THIS AVALANCHE ADVISORY EXPIRED ON December 17, 2013 @ 6:59 am
Avalanche Advisory published on December 16, 2013 @ 6:59 am
Issued by Brandon Schwartz - Tahoe National Forest

MODERATE avalanche danger continues near treeline and below treeline on NW-N-NE aspects on slopes 32 degrees and steeper due to ongoing persistent slab instability.

Current conditions are still very conducive to human triggered avalanches. Give this snowpack the respect it deserves. It is playing by its own set of rules.

1. Low

?

Above Treeline
Generally safe avalanche conditions. Watch for unstable snow on isolated terrain features.

2. Moderate

?

Near Treeline
Heightened avalanche conditions on specific terrain features. Evaluate snow and terrain carefully; identify features of concern.

2. Moderate

?

Below Treeline
Heightened avalanche conditions on specific terrain features. Evaluate snow and terrain carefully; identify features of concern.
    Heightened avalanche conditions on specific terrain features. Evaluate snow and terrain carefully; identify features of concern.
Avalanche Problem 1: Persistent Slab
  • Type ?
  • Aspect/Elevation ?
  • Likelihood ?
    Certain
    Very Likely
    Likely
    Possible
    Unlikely
  • Size ?
    Historic
    Very Large
    Large
    Small

Near treeline and below treeline slopes on NW-N-NE aspects that resisted scouring by the Nov 21-23 ENE gale force wind event hold significant amounts of faceted snow below the 9 day old storm snow. This is the Dec 7 persistent weak layer with an overlying slab. This weak layer is easily collapsed under the weight of a person and has shown the ability to propagate from tens of feet to hundreds of feet. Sizable human triggered avalanches are possible with triggering occurring either high on the slope, low on the slope, or remotely.

recent observations

Persistent instability is just that. Day after day field observations continue to show ongoing evidence of instability associated with the faceted Dec 7 persistent weak layer. Collapse and propagation continue to occur along this weak layer. Whumphing and cracking have been impressive at times, even in areas close to the tracks of previous backcountry travelers in the immediate area. See below for more detailed information on recent observations from Upper Ophir Creek (Mount Rose area) and from the Deep Creek drainage.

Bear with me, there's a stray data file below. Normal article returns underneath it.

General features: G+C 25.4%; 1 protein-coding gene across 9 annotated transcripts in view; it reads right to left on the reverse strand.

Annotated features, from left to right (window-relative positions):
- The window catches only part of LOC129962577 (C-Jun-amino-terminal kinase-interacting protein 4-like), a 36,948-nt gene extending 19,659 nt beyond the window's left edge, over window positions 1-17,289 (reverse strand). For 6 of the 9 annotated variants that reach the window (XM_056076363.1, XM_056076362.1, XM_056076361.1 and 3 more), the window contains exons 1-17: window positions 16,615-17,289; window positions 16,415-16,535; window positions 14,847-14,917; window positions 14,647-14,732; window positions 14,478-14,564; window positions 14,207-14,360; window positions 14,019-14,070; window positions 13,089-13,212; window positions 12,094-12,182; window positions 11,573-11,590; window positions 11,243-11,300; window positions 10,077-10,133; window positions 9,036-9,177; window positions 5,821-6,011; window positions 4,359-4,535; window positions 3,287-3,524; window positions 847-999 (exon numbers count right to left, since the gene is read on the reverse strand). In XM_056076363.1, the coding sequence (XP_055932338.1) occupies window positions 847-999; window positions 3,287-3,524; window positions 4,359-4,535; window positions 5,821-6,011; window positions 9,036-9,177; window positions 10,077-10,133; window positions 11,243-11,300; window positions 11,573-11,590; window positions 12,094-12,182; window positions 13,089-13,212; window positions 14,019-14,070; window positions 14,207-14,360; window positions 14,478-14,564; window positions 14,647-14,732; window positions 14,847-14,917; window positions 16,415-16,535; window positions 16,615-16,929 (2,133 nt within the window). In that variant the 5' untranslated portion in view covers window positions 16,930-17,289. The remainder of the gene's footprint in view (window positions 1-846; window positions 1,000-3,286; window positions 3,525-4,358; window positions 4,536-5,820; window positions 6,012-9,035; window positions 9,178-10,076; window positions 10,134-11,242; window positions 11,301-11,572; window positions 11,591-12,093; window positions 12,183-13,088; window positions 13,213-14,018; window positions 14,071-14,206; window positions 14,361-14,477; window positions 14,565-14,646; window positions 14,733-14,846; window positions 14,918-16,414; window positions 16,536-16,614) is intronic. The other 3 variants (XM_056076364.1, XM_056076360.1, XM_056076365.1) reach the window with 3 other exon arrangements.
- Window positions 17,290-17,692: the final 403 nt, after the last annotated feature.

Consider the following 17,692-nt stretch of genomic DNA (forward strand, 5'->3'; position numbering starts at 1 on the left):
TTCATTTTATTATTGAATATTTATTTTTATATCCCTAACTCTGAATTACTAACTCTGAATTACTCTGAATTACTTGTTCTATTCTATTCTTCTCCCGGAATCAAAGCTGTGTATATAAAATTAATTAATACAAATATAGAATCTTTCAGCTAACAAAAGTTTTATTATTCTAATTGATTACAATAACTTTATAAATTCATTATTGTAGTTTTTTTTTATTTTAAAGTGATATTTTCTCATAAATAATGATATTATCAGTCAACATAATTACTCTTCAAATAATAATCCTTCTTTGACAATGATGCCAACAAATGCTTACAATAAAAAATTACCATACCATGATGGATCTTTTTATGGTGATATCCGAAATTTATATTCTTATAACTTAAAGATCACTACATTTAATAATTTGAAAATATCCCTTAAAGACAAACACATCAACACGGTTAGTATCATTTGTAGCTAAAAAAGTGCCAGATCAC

There are a few areas where the shallow snowpack has enough structure or strength to keep a person from hitting the many rocks and/or logs below. In other areas the snowpack remains unsupportable and impact with rocks and/or logs is inevitable.

Weather and CURRENT CONDITIONS
weather summary

High level cloud cover will give partly to mostly cloudy skies through Tuesday as high pressure dominates the weather pattern. Strong air temperature inversion remains in place with 30s and 40s above 6,500' and teens to 20s on the mountain valley floors this morning. Maximum daytime air temperatures are once again forecast to reach the upper 40s to mid 50s today for areas above 7,000'. Ridgetop winds are out of the east and increased to moderate in speed this morning. Winds are forecast to become light as the morning progresses. Moderate speed southwest winds are expected for late tonight and tomorrow.

Weather observations from along the Sierra Crest between 8200 ft. and 8800 ft.
0600 temperature: 35 to 46 deg. F.
Max. temperature in the last 24 hours: 54 to 58 deg. F.
Average wind direction during the last 24 hours: East
Average wind speed during the last 24 hours: 15 mph
Maximum wind gust in the last 24 hours: 35 mph
New snowfall in the last 24 hours: 0 inches
Total snow depth: 8 to 17 inches
Two-Day Mountain Weather Forecast Produced in partnership with the Reno NWS
For 7000 ft. to 8000 ft.
Monday Monday Night Tuesday
Weather: Partly cloudy skies. Partly cloudy skies. Mostly cloudy skies.
Temperatures: 49 to 55 deg. F. 25 to 35 deg. F. 46 to 53 deg. F.
Wind Direction: Variable Becoming SW after midnight. SW
Wind Speed: Light winds. Light winds increasing to 10 to 15 mph after midnight. 10 to 15 mph with gusts to 25 mph.
Expected snowfall: 0 in. 0 in. 0 in.
For 8000 ft. to 9000 ft.
Monday Monday Night Tuesday
Weather: Partly cloudy skies. Partly cloudy skies. Mostly cloudy skies.
Temperatures: 47 to 54 deg. F. 35 to 43 deg. F. 46 to 53 deg. F.
Wind Direction: Variable SW SW
Wind Speed: Light winds 15 to 20 mph. Gusts to 35 mph after midnight. 15 to 25 mph with gusts to 40 mph.
Expected snowfall: 0 in. 0 in. 0 in.
Disclaimer

This avalanche advisory is provided through a partnership between the Tahoe National Forest and the Sierra Avalanche Center. This advisory covers the Central Sierra Nevada Mountains between Yuba Pass on the north and Ebbetts Pass on the south. Click here for a map of the forecast area. This advisory applies only to backcountry areas outside established ski area boundaries. This advisory describes general avalanche conditions and local variations always occur. This advisory expires 24 hours after the posted time unless otherwise noted. The information in this advisory is provided by the USDA Forest Service who is solely responsible for its content.